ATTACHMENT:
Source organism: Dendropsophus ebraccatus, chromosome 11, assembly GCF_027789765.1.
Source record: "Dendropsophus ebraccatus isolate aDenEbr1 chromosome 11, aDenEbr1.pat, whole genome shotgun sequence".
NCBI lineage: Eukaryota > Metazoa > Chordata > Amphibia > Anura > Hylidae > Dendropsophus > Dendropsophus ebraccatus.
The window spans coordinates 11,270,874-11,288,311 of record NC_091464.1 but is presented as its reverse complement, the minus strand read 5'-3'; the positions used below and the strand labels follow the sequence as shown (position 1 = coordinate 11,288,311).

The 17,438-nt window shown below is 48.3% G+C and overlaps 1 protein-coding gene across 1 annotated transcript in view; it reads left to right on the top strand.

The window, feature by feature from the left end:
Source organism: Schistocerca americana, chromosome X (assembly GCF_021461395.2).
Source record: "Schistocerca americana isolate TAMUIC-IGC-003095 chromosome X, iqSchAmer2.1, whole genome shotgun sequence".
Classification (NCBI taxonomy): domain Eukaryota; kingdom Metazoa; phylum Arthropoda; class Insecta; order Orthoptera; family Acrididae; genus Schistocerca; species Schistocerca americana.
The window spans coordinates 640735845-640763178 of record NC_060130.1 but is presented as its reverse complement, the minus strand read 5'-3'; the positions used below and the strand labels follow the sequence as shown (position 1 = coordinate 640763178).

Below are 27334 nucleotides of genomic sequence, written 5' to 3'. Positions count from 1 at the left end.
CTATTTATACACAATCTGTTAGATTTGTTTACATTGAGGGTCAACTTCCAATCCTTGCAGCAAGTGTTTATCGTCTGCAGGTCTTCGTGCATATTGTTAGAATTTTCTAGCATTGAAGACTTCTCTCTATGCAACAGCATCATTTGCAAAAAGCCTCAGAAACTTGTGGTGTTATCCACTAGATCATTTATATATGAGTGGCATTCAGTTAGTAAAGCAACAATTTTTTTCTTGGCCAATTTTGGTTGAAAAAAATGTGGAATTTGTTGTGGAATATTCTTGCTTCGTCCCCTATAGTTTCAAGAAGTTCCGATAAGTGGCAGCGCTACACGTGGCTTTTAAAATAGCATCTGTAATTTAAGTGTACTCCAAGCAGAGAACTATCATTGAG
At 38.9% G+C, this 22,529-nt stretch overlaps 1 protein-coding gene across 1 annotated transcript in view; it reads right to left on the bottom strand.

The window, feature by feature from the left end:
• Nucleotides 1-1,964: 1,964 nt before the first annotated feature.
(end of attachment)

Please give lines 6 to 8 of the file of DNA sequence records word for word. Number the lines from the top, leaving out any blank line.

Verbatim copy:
The window, feature by feature from the left end:
Source organism: Schistocerca americana, chromosome X (assembly GCF_021461395.2).
Source record: "Schistocerca americana isolate TAMUIC-IGC-003095 chromosome X, iqSchAmer2.1, whole genome shotgun sequence".